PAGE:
Class Genetics

 

Jonathan Kornelsen, a UWinnipeg Sir William Stephenson Scholar, is finishing up his education practicum teaching biology at West Kildonan High School. With the help of professors and staff members at UWinnipeg, he is making the study of genetics more interesting for his students.

Jonathan Kornelsen, © UWinnipeg

Jonathan Kornelson, © UWinnipeg

“While getting a degree in biology at the UWinnipeg, my most memorable learning experiences happened in science labs and on summer research projects,” Kornelson said. “I wanted to give Grade 12 students a chance at doing a genetics study that would connect science theory with science practice.”

Kornelson recalled a classic experiment that he did at UWinnipeg with Drosophila melanogaster, commonly known as fruit flies. The fruit fly is one of the most powerful tools that geneticists can use to examine the relationship between genotype (a set of genes responsible for a trait) and phenotype (the observable or expressed traits of an organism). Thanks to their high reproductive capacity and short generation time,  Drosophila species can be readily grown in a laboratory or classroom, so they are ideal for the science lessons Kornelson wanted to conduct.

Last fall Kornelson contacted his former biology professor, Dr. Beata Biernacka, to see if he could have a batch of fruit flies to use in his class to show how genetics works. Biernacka put Kornelson in touch with UWinnipeg physiological technologist Desiree Nickel.

Nickel is responsible for setting up several teaching labs in the biology department. She keeps specialized equipment in working order, maintains supply inventories of chemicals, solutions, glassware, and organisms (live or preserved), and makes sure the instructors and students have everything they need to work safely in the lab.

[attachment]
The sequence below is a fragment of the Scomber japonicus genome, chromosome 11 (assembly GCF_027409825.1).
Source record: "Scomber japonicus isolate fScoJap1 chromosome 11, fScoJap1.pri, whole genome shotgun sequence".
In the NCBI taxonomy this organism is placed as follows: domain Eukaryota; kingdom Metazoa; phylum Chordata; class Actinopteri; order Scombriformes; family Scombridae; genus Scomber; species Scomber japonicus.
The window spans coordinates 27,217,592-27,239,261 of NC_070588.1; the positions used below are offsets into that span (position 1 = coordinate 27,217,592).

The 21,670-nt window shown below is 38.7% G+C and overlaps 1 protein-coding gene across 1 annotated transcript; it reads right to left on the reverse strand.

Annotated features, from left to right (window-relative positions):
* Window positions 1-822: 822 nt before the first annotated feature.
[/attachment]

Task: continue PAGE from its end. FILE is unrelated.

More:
Desiree Nickel, © UWinnipeg

Desiree Nickel, © UWinnipeg

“When Dr. Biernacka passed Jonathan’s email to me I was more than happy to help him introduce fruit flies to his students,” said Nickel, who gave him a batch of fruit flies. “I basically went over all of the things to consider when getting together experimental supplies and planning according to life cycle of the organism. We also discussed student-safe anesthesia of the flies (ice bath) and the proper discard methods for old stock vials and flies.”

Nickel looks after several insect colonies, including the fruit flies. “I maintain and expand the Drosophila melanogaster (fruit fly) strains as needed, and for the animal physiology lab I maintain a colony of Madagascar Hissing Cockroaches,” Nickel said. “We also have recently acquired a family (a dozen or so) of stick insects from a resourceful student in our invertebrates lab.”

Kornelson’s Grade 12 class experiment ran over a six-week period. Students were provided with two stocks of flies — a wild type (normal phenotype) and a mutant strain with altered wing morphology. Students crossed the different strains, and then recrossed the offspring to examine patterns of inheritance.  The process was so successful Kornelson is running the experiment again with another Grade 12 class this spring.

MEDIA CONTACT
Naniece Ibrahim, Communications Officer, The University of Winnipeg
P: 204.988.7130, E: n.ibrahim@uwinnipeg.ca

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